Marijuana Dispensaries Are Keeping Cannabis Out Of The Hands Of Minors In Oregon

Article by Mona Zhang, Forbes

Marijuana Dispensaries Are Keeping Cannabis Out Of The Hands Of Minors In Oregon A man shops at Farma, a marijuana dispensary, in Portland, Oregon, on October 4, 2015. (Photo credit: Josh Edelson/AFP/Getty Images)

All 25 marijuana dispensaries in Oregon passed the latest round of state minor decoy operations. The Oregon Liquor Control Commission (OLCC), which regulates the marijuana industry, periodically sends minors to try to buy marijuana from retail outlets. The latest operations targeted dispensaries in PortlandBend and Salem, all of which had a compliance rate of 100 percent.

After a spate of dispensaries failed the checks in December and January, regulators tripled the penalties for selling to minors. Retailers now face a 30-day suspension or $4,950 fine for a first-time offense, with increasing penalties for additional offenses. The penalties are also three times those for selling alcohol or tobacco to minors.

Steve Marks, Executive Director of the OLCC, expressed dismay at the early failures in January. “These overall results are unacceptable,” he said in a statement. “This is a wake-up call to our licensed retailers. Oregonians have entrusted you with a responsibility that includes NOT selling marijuana to minors.”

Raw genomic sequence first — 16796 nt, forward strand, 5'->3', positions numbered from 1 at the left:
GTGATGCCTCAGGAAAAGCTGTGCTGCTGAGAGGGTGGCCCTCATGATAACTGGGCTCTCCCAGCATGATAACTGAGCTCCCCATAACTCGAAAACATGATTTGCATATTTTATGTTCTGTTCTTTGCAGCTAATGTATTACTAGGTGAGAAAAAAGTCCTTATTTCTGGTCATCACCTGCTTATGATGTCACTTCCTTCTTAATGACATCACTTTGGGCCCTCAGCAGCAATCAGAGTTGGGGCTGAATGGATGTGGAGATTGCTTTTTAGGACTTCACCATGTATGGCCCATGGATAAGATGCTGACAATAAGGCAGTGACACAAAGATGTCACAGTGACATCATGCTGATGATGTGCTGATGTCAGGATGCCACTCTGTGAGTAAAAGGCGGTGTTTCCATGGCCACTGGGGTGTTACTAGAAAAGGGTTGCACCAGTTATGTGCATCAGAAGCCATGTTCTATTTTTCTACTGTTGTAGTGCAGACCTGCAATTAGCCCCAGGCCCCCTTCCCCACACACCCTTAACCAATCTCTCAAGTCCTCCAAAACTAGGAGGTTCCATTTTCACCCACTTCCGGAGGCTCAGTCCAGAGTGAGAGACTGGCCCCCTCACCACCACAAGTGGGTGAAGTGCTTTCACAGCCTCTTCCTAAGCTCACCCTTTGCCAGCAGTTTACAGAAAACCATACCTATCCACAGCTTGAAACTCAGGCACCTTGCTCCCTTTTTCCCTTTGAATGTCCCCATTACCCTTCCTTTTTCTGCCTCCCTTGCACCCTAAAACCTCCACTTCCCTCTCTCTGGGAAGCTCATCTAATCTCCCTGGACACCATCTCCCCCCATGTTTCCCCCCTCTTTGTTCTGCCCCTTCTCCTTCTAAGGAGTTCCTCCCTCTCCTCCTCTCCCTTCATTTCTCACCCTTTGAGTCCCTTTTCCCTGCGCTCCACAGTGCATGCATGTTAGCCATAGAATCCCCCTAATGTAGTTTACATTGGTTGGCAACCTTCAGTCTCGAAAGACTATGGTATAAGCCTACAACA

It seems that the wake-up call has worked. In five minor decoy operations conducted since January 24, all 43 dispensaries passed the checks. The OLCC sends those under the age of 21 to buy cannabis with their actual IDs under the supervision of a commission inspector. Regulators had planned to visit every licensed retailer over the course of the year, but stepped up the checks after the industry’s early spotty compliance rate.

Some in the industry have expressed skepticism that increasing penalties would be effective in combating sales to minors. “Increasing the penalty on a merchant isn’t going to stop an employee who thinks he’s doing someone a favor by allowing them to buy when they’re 19 or 20 years old,” Don Morse, chairman of the Oregon Cannabis Business Council, told the Portland Business Journal.

Read the full article here.

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